The words make it sound much simpler than the feelings do. You’ll have to trust me on that one.

Day 7 – The Keeper of Secrets

The word “secret” has so many nuanced meanings. Some secrets are precious – the “secret recipe,” for example. Then there is “The Secret,” the power of intention that some believe can make a strawberry ice cream cone appear without them lifting a finger to help themselves. Other secrets are neutral. I hold a lot of confidential information for my clients. The “secrets” aren’t necessarily dark or ominous – they simply aren’t anyone else’s business.

When Mom died a week and a half ago, her secrets died with her. At 50 years of age, I realize how little I know about my mother’s years before me. I know a few select stories, of course – the ones that she told regularly. Those are committed to memory, some word for word. There are other stories that died with her – good and bad. I now have to make peace with the things that I will never know. There are curious, half-formed memories from childhood that will now never be explained.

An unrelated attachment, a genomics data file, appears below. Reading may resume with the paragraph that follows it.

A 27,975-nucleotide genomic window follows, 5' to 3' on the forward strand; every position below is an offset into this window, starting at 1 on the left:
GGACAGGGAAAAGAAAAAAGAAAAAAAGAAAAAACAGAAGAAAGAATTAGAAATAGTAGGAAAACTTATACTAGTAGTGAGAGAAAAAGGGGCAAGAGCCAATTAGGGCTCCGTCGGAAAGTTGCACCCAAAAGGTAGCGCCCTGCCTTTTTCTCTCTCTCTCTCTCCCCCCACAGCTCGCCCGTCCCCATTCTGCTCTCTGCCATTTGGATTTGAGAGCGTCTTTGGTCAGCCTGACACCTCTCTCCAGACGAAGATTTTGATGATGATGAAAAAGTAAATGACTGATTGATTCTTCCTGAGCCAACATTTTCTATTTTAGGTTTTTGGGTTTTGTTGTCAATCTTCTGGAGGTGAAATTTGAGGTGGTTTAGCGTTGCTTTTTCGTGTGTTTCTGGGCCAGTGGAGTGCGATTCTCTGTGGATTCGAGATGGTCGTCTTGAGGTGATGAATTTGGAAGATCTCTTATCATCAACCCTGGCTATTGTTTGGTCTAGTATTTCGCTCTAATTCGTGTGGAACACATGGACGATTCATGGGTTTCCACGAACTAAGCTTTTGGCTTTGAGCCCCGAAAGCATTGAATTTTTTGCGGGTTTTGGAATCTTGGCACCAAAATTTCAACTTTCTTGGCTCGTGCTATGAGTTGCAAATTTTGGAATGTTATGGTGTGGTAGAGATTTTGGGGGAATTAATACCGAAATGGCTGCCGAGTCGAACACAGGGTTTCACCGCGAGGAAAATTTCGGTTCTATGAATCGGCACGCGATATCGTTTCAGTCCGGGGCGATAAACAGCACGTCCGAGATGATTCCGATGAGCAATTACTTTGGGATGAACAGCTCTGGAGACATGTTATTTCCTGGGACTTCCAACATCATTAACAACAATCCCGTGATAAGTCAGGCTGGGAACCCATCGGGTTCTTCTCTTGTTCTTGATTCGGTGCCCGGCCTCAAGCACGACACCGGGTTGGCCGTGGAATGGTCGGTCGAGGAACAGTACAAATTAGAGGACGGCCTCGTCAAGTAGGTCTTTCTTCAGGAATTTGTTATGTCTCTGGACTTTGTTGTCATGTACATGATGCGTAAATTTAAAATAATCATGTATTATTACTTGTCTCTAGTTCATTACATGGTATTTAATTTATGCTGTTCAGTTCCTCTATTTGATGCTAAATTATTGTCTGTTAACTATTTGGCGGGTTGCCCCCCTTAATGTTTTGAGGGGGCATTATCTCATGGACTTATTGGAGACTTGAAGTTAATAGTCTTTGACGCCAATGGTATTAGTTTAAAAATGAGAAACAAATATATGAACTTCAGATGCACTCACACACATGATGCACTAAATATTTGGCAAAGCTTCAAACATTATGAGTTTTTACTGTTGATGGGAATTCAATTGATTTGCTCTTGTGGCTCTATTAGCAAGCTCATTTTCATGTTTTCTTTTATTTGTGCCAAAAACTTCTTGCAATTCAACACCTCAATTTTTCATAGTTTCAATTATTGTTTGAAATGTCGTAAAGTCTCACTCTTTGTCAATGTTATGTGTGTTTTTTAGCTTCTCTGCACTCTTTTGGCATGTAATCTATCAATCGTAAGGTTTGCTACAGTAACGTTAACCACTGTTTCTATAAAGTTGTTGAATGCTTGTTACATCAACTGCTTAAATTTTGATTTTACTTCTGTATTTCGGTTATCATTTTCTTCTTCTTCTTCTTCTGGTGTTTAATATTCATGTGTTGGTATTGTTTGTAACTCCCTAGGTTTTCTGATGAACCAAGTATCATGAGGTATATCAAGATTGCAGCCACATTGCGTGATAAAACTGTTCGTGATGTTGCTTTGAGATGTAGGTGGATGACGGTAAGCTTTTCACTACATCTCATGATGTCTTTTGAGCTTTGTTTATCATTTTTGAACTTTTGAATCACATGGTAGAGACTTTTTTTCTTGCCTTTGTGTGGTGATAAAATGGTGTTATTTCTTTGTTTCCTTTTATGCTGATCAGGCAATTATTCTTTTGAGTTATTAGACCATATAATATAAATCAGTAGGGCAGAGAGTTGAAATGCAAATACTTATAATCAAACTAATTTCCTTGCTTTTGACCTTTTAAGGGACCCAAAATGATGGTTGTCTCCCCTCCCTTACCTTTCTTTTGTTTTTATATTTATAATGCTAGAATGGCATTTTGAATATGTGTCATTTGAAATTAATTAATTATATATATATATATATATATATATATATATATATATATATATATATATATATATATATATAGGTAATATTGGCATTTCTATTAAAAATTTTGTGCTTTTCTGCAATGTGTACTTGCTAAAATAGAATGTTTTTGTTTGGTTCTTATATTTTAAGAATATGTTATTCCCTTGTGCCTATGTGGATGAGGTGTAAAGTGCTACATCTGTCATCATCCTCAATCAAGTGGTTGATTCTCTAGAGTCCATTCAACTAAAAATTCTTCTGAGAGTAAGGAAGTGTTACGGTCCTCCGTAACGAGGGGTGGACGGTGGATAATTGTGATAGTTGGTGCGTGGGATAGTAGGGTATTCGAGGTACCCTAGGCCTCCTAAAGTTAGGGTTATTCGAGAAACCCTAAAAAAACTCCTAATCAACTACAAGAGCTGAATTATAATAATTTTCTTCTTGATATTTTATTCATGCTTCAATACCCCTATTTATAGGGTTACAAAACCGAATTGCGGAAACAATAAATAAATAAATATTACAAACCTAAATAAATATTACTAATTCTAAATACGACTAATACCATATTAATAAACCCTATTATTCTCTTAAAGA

When I was a young girl, my questions were met with “we’ll talk about that when you are older.” As I grew into adulthood, the deflection became, “I’d rather talk about you,” or “I need to go to the store.” I didn’t press for answers because I didn’t want to upset Mom. Making Mom cry was something I tried to avoid at all costs. I love(d) my Mom.

Ready or not, I have a new position in life. I am the oldest female. I have become the reluctant matriarch, for want of a better word. Like my mom, there are things I don’t talk about – things that are a part of me and that have shaped me and thus have shaped the lives of my children.